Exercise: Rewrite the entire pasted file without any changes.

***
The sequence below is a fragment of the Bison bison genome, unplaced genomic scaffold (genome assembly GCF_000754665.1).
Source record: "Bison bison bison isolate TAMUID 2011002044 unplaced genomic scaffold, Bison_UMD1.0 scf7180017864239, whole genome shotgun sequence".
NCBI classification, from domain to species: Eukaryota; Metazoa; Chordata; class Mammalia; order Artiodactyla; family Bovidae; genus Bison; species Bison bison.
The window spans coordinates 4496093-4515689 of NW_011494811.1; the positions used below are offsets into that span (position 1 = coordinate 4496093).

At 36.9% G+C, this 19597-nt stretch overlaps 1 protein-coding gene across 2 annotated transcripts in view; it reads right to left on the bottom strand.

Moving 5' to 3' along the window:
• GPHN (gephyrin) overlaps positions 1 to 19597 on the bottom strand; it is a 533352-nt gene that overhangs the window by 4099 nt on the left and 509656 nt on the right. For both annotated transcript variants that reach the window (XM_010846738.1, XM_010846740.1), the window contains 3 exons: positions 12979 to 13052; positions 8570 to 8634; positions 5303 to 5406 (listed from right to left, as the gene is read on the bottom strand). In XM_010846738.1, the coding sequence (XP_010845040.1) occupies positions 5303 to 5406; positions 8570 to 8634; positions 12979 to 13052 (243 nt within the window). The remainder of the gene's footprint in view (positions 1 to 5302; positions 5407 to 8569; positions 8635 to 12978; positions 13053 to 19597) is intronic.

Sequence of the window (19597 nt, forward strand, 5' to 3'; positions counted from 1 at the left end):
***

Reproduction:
The sequence below is a fragment of the Bison bison genome, unplaced genomic scaffold (genome assembly GCF_000754665.1).
Source record: "Bison bison bison isolate TAMUID 2011002044 unplaced genomic scaffold, Bison_UMD1.0 scf7180017864239, whole genome shotgun sequence".
NCBI classification, from domain to species: Eukaryota; Metazoa; Chordata; class Mammalia; order Artiodactyla; family Bovidae; genus Bison; species Bison bison.
The window spans coordinates 4496093-4515689 of NW_011494811.1; the positions used below are offsets into that span (position 1 = coordinate 4496093).

At 36.9% G+C, this 19597-nt stretch overlaps 1 protein-coding gene across 2 annotated transcripts in view; it reads right to left on the bottom strand.

Moving 5' to 3' along the window:
• GPHN (gephyrin) overlaps positions 1 to 19597 on the bottom strand; it is a 533352-nt gene that overhangs the window by 4099 nt on the left and 509656 nt on the right. For both annotated transcript variants that reach the window (XM_010846738.1, XM_010846740.1), the window contains 3 exons: positions 12979 to 13052; positions 8570 to 8634; positions 5303 to 5406 (listed from right to left, as the gene is read on the bottom strand). In XM_010846738.1, the coding sequence (XP_010845040.1) occupies positions 5303 to 5406; positions 8570 to 8634; positions 12979 to 13052 (243 nt within the window). The remainder of the gene's footprint in view (positions 1 to 5302; positions 5407 to 8569; positions 8635 to 12978; positions 13053 to 19597) is intronic.

Sequence of the window (19597 nt, forward strand, 5' to 3'; positions counted from 1 at the left end):